Sunday, July 08, 2007
Road into Lamoille Canyon
Few places in the West are as picturesque or historic as the town of Lamoille, which sits at the base of the Ruby Mountains, about 20 miles southeast of Elko.
The first residents of the Lamoille area were Shoshone, who lived in seasonal villages in lower Lamoille (near the site of modern day Halleck).
In 1865, John P. Wallace and Thomas A. Waterman, two miners from Austin, settled in the upper Lamoille Valley, near the Rubies. The two erected a crude log cabin, which they shared, and planted grain to sell to travelers heading to California.
Waterman is believed to be responsible for naming Lamoille. A native of Johnson in Lamoille County, Vermont, Waterman is said to have named the valley because it reminded him of his home in Vermont.
The word, Lamoille, is an anglicized version of the French word, La Moitte, which means gull or mew, a type of bird usually found at the mouth of a river.
By the late 1860s, the Lamoille Valley had several dozen small farms. A school was established in the early 1870s—the old Walker-Waterman cabin served as the first schoolhouse. A more formal school was finally constructed a few years later.
Historian and longtime Lamoille resident Edna Patterson, who lived there from 1927 to 1973, noted in an article in the Northeastern Nevada Quarterly that the first church service in Lamoille Valley was a Presbyterian service conducted in the school house in 1872.
In 1905, the Presbyterian congregation was responsible for constructing what must be considered Lamoille’s most recognizable landmark, the picturesque Lamoille Presbyterian Church. The impressive, high-steepled, whitewashed church, which originally cost $3,000, remains in use.
Patterson points out that while Lamoille was intially a grain-producing area, farmers soon branched into cattle and other agricultural products in order to meet the food demands of mining camps in the region.
The town of Lamoille traces its roots to John Walker, who built the Cottonwood Hotel in Lamoille in 1869. The hotel included not only rooms but a blacksmith shop and a saloon.
Walker erected his complex at a place called Lamoille Crossroads, a spot on one of the routes of the Humboldt Trail, which many pioneers traveled to reach California and Oregon.
Within a few years, other businesses cropped up near Walker’s hotel including the Lamoille Merchantile Co., which in addition to housing a store had a hotel and dance hall.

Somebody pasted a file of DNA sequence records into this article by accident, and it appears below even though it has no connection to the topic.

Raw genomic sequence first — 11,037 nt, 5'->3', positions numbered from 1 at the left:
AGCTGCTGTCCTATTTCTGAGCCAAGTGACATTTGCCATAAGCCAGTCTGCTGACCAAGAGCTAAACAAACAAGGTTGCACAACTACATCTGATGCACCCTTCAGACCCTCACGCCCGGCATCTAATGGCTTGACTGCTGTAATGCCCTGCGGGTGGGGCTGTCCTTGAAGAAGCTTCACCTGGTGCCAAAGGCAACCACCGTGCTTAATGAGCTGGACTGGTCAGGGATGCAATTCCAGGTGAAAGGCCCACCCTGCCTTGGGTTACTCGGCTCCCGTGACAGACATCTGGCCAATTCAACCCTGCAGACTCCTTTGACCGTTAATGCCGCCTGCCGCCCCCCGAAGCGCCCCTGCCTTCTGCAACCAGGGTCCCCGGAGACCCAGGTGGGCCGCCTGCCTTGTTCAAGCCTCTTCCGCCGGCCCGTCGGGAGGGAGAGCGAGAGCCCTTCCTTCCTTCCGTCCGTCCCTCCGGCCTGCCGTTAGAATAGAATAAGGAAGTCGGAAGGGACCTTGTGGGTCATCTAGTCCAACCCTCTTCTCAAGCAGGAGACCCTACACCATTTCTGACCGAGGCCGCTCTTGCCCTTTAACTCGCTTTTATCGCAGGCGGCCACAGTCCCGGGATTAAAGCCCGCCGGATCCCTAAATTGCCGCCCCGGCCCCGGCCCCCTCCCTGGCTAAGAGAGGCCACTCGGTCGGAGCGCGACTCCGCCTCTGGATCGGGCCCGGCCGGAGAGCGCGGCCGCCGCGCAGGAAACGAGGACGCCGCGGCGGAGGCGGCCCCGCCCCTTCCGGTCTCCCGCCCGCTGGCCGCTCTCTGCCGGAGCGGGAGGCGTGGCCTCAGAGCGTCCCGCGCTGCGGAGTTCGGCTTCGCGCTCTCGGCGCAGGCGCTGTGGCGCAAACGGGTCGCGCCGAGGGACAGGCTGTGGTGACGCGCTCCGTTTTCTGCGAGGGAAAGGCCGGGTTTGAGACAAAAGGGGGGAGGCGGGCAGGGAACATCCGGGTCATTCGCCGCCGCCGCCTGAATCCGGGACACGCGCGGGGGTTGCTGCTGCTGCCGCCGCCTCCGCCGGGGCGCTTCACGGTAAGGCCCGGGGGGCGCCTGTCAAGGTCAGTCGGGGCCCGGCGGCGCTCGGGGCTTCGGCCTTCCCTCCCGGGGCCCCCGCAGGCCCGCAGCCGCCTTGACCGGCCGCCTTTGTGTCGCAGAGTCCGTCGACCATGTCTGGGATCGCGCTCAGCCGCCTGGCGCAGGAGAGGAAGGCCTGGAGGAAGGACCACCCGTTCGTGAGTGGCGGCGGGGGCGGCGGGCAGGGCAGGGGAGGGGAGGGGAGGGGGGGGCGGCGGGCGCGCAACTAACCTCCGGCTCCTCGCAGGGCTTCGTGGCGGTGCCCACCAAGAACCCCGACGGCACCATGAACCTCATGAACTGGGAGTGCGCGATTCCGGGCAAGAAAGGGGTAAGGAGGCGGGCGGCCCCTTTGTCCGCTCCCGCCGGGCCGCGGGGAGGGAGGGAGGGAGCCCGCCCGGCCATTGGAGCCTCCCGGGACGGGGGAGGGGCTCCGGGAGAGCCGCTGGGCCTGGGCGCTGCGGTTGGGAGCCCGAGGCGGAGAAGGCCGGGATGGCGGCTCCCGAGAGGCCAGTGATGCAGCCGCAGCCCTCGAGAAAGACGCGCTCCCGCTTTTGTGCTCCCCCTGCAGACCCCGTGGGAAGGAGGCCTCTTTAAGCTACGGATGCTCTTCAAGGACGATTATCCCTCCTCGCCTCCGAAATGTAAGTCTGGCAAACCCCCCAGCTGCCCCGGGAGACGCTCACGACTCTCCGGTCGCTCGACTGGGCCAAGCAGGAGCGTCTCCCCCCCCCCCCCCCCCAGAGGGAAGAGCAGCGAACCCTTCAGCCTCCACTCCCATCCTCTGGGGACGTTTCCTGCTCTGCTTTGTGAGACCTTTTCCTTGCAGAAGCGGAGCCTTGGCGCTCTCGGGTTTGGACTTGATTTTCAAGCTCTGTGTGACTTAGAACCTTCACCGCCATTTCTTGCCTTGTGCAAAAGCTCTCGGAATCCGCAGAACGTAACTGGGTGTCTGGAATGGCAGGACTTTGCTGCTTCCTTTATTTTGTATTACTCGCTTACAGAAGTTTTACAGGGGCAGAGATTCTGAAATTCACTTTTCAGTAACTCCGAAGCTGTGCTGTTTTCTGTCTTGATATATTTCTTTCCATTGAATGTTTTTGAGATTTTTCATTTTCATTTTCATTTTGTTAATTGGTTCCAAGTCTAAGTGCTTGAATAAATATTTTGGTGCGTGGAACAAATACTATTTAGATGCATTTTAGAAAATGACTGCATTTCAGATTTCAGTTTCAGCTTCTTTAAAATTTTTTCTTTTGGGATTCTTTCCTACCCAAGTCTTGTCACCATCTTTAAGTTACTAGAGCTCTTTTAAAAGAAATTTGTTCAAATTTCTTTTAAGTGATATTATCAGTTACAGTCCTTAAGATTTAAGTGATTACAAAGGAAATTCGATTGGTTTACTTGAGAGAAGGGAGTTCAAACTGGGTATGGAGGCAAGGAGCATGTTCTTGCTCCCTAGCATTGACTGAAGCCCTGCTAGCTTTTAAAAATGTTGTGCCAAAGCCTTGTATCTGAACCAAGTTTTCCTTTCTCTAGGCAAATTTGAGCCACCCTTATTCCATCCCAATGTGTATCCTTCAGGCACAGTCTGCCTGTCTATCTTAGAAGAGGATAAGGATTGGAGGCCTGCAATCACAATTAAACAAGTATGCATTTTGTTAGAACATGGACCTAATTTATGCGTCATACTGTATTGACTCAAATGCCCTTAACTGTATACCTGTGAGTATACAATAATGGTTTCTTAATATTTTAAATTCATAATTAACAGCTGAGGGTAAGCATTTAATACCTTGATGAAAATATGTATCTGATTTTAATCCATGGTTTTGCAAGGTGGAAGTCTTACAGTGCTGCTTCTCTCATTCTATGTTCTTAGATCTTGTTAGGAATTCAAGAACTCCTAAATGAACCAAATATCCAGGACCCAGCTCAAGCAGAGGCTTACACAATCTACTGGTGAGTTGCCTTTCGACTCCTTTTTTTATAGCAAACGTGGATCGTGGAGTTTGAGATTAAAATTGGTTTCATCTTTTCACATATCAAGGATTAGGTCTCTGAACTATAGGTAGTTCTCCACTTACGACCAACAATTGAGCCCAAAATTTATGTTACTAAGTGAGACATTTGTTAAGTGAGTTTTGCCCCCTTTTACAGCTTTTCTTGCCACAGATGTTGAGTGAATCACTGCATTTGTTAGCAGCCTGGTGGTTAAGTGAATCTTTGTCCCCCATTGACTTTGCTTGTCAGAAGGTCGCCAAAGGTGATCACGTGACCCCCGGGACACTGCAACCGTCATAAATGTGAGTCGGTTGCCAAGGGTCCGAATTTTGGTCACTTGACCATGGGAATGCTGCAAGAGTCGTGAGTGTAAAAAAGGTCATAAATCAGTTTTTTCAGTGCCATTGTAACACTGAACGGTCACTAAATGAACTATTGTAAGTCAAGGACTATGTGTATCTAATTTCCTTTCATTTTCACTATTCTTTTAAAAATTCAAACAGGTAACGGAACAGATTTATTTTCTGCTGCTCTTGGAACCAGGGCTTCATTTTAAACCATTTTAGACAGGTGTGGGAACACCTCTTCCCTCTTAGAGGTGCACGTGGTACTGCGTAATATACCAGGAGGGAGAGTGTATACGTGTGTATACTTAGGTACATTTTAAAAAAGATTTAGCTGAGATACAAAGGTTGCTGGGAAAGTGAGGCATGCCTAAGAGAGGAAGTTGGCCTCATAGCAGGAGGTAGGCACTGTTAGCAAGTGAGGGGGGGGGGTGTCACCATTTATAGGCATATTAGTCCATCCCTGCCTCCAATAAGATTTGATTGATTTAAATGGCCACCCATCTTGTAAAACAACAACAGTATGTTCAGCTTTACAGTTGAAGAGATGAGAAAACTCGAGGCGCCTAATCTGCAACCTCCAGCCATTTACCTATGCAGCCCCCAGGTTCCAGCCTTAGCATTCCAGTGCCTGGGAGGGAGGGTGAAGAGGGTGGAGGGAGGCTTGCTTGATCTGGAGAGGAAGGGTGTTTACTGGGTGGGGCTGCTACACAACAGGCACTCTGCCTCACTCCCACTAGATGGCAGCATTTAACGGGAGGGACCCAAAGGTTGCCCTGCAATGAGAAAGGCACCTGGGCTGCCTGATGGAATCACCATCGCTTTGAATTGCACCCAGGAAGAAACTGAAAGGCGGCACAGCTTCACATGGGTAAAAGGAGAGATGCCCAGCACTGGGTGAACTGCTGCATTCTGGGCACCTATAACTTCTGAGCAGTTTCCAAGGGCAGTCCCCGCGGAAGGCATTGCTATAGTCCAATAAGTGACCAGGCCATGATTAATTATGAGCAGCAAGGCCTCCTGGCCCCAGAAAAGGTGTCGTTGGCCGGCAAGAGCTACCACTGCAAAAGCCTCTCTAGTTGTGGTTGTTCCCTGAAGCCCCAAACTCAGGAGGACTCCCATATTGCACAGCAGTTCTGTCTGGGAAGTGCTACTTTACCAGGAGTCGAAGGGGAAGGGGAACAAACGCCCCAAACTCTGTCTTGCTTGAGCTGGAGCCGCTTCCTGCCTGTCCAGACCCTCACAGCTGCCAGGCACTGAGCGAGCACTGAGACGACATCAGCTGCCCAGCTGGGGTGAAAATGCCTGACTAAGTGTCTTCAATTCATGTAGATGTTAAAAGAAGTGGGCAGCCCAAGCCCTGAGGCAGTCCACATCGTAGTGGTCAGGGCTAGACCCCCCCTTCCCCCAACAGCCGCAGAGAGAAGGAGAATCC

The owners of the Merchantile also erected a series of tent frames in a thick stand of cottonwood trees at the crossroads and set aside the grove of trees as a recreational area. The tents were rented on a weekly basis to vacationers from Elko, making it one of the area’s first tourist-related services.
In the early 20th century, Lamoille gained a flour mill and a creamery, which for many years produced butter and ice cream.
Additionally, in 1912 the Elko-Lamoille Power Company was formed and a year later installed a small hydro-electric generating plant on the stream that flowed out of Lamoille Canyon.
The road into Lamoille Canyon, which today is an official scenic byway and one of the loveliest drives in the state, was constructed in the early 1930s by the Civilian Conservation Corps, a federal work program that during the Great Depression employed youths from economically-depressed parts of the country.
The road remained dirt until 1973, when it was converted into an oiled road. In the 1980s, the route was finally paved, which, according to Patterson, “opened up that scenic grandeur to the masses.”
In more recent years, the area between Elko and Lamoille has experienced tremendous growth. But, Patterson, notes, Lamoille remains a very special place.
“The Lamoille area, gateway to the Ruby Mountains, has been a garden since the lands of Nevada were opened for settlement ,” she writes. “Here people lead and enjoy free and uninhabited lives. The sun shines bright and clear, unfogged by city smoke.
“It is a domain where the tranquility of the land has survived beyond its time. May the the continuing years of this sheltered region be as good as those of the past.”
Amen to that.